@TomatoQueen: That’s really up to the artist. Some are meant to have the entirety of the recording stand as one united work, but with my own experience recording (I’ve done five released albums) as well as session work on other people’s recordings, that’s usually not the case. My songs are standalone pieces, as is the work of most artists. The album is just a collection of those with no particular meaning to the arrangement thereof save that which you, the listener, assign it. I disclaim all responsibility for that.
Lots of great albums above. A more recent album I like, and my kids love, is Corb Lund’s “Cabin Fever.” Dark, brooding and upbeat: a hard combination to pull off.
@NotMax: Yes. But I’m in mandatory travel to Idiotville quarantine until my covid test results (took the test yesterday) comes back later this week.
Immp is really happy so far.
No. That’s his janitor cousin.
@call_me_ishmael: He’s a total progger.
James E Powell
During this isolation, I’ve spent a lot of time in online discussions about music. More than any of you want to hear about, but the question of whole album listening was one of them. We found that most of us don’t do this anymore, but it’s because of our lives, not because of the albums. We also discussed that there were some albums that we loved but that never gave whole album status. An example for me is Bowie – Station to Station.
When I was working I had a long commute – long enough to listen to Tommy – so I listened to a lot of whole albums. A complete list would be very long, too long for this. Some that I listened to more than once and aren’t the usual suspects include:
Brian Eno – Taking Tiger Mountain By Strategy
Gaslight Anthem – ’59 Sound
Brian Fallon – Painkillers
Mink DeVille – Return to Magenta
Morphine – Cure for Pain
War on Drugs – Lost in the Dream
@Jim, Foolish Literalist: Hell yeah! The outro to Tunnel of Love is maybe my favorite bit on any album ever
You skip “While My Guitar Gently Weeps” , “Here Comes The Sun” and “Something” ?
I can never trust your opinion again…
@Jeffro: I know, right? “Be a winner, eat to get slimmer”.
Some of my friends used to wrinkle their nose when I told ’em I loved Pop, but half the songs on that album were straight bangers. Velvet dress and Gone would have fit right in on Achtung Baby, and Staring at the Sun was straight up War-era U2.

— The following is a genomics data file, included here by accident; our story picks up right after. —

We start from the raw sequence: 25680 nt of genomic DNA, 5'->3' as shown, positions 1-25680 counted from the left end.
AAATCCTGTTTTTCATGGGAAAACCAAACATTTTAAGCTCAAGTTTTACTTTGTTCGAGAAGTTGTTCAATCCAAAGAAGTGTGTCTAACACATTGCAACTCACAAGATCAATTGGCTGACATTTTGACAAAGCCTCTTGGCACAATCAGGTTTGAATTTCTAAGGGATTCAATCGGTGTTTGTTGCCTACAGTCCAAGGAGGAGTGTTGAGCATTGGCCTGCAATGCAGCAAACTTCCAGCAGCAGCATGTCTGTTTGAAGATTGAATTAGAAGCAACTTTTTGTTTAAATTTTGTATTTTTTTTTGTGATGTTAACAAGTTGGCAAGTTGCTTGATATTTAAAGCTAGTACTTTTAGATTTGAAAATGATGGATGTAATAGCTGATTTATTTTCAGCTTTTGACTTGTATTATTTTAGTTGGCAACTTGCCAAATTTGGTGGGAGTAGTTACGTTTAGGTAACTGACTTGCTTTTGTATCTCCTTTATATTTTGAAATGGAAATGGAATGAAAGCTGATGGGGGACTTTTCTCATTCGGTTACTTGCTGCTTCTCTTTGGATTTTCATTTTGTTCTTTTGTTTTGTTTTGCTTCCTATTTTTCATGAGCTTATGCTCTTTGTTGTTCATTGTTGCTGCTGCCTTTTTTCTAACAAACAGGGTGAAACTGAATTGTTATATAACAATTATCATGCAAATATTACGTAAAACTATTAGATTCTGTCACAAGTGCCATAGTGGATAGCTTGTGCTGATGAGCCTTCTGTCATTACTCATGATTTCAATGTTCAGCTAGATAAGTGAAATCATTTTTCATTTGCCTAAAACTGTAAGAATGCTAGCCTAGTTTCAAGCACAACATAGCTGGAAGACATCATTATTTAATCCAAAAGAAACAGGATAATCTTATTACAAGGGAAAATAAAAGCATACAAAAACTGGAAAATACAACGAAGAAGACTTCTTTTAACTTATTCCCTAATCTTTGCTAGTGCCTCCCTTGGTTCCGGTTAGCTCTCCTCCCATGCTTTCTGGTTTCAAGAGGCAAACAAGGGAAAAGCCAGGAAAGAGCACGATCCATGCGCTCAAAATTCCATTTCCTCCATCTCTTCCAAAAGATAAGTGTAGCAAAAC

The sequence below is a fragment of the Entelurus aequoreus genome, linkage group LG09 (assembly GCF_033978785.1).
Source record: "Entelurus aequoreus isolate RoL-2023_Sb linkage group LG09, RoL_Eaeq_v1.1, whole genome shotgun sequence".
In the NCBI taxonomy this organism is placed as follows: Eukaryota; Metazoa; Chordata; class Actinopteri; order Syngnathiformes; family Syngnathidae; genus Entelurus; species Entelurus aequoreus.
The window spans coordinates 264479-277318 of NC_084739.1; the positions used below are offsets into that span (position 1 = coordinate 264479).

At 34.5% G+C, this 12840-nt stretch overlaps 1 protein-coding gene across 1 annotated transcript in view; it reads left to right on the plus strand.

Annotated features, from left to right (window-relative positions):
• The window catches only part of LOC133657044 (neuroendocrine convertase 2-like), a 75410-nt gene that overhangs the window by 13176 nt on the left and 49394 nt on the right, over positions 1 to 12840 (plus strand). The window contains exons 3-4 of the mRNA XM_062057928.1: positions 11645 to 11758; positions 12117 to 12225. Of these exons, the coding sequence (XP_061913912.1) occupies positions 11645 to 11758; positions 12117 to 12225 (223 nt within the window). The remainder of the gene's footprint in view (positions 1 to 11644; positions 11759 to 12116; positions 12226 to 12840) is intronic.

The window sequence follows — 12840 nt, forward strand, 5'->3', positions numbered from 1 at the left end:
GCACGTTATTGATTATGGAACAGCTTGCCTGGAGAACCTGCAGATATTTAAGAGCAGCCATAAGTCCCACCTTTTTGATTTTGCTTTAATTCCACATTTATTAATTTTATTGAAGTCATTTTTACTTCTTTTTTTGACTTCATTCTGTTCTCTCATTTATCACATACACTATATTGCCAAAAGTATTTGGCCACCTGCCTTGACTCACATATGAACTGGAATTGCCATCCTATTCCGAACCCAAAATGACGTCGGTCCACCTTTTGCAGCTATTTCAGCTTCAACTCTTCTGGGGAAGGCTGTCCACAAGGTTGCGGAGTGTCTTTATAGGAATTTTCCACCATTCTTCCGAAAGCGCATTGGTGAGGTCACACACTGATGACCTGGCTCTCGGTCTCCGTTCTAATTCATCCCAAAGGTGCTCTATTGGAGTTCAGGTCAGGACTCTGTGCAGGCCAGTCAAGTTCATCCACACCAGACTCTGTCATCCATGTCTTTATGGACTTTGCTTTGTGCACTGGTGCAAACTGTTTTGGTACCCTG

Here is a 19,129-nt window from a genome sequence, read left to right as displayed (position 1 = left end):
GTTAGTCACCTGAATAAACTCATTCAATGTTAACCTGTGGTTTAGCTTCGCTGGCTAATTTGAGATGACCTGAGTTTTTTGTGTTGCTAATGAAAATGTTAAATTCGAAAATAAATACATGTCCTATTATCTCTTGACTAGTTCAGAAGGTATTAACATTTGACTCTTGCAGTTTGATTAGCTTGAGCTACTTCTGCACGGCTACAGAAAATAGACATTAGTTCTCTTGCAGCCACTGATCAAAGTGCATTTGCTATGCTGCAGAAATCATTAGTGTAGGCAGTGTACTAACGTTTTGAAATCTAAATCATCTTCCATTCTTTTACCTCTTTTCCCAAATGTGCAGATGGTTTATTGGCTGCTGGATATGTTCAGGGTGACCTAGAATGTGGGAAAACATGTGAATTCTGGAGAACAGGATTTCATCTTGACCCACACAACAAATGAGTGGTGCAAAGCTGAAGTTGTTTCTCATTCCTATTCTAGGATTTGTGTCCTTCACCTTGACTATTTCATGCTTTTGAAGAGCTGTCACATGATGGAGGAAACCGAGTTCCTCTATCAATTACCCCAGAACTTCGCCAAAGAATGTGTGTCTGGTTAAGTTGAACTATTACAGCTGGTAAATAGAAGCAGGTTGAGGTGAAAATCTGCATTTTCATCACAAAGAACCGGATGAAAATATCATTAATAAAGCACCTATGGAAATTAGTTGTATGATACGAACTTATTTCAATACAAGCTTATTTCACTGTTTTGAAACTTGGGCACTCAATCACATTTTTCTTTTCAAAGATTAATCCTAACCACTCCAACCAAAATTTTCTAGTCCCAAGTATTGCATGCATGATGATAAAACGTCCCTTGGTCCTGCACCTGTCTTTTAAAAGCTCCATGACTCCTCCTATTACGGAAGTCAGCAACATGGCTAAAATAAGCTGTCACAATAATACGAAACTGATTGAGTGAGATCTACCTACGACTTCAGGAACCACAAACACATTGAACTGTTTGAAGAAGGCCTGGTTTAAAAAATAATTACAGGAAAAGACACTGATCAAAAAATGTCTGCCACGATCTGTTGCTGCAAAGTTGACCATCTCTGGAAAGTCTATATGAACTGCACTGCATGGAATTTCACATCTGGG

Stay is still probably one of the prettiest songs they’ve ever done, though.
@Immanentize: I grew up in a town that was west of a paper mill. Every now and then when there was an east wind we could smell the paper mill from 70 miles away.
@WereBear: Upvote for King Crimson.
Rolling Rock beer, before being bought up. was brewed in Latrobe, PA (a/k/a Latrine, PA), situated only a short distance downstream from a paper mill’s outlet pipes.
@Red Hot Mess:
Loved Demon Days. Played just as well straight as stoned. The first one I kinda had to be high to listen to all the way through. Good album, just not as good as the second (M1A1 went fucking hard, though).
Supertramp – Crisis? What Crisis?
Pure Prairie League – Two Lane Highway
Chicago – VI (the rare Chicago album without filler)
Elton John – Honky Chateau The other “big” albums he released (Brick Road, Don’t Shoot Me, Caribou) all had some filler. After Caribou, the fame set in (Time magazine interview, Philadelphia Freedom, etc)
@Gravenstone: I break out Mindcrime about once a year and listen start to finish. =)
I had Boys and Girls in America too, upthread…how perfect is that album?
Home of Arnold Palmer.
BTW — one evening after drinking Rolling Rock, we decided we had to know what the hell “33” meant on the RR label. So we called Rolling Rock the next day….
@James E Powell: Morphine was just awesome The Night is my favorite of theirs, Cure for Pain is great too.
@Drdavechemist: Upvote for Sade.
Also, I’m sorry but when you mentioned Huey Lewis I started imagining Pat Bateman’s apartment…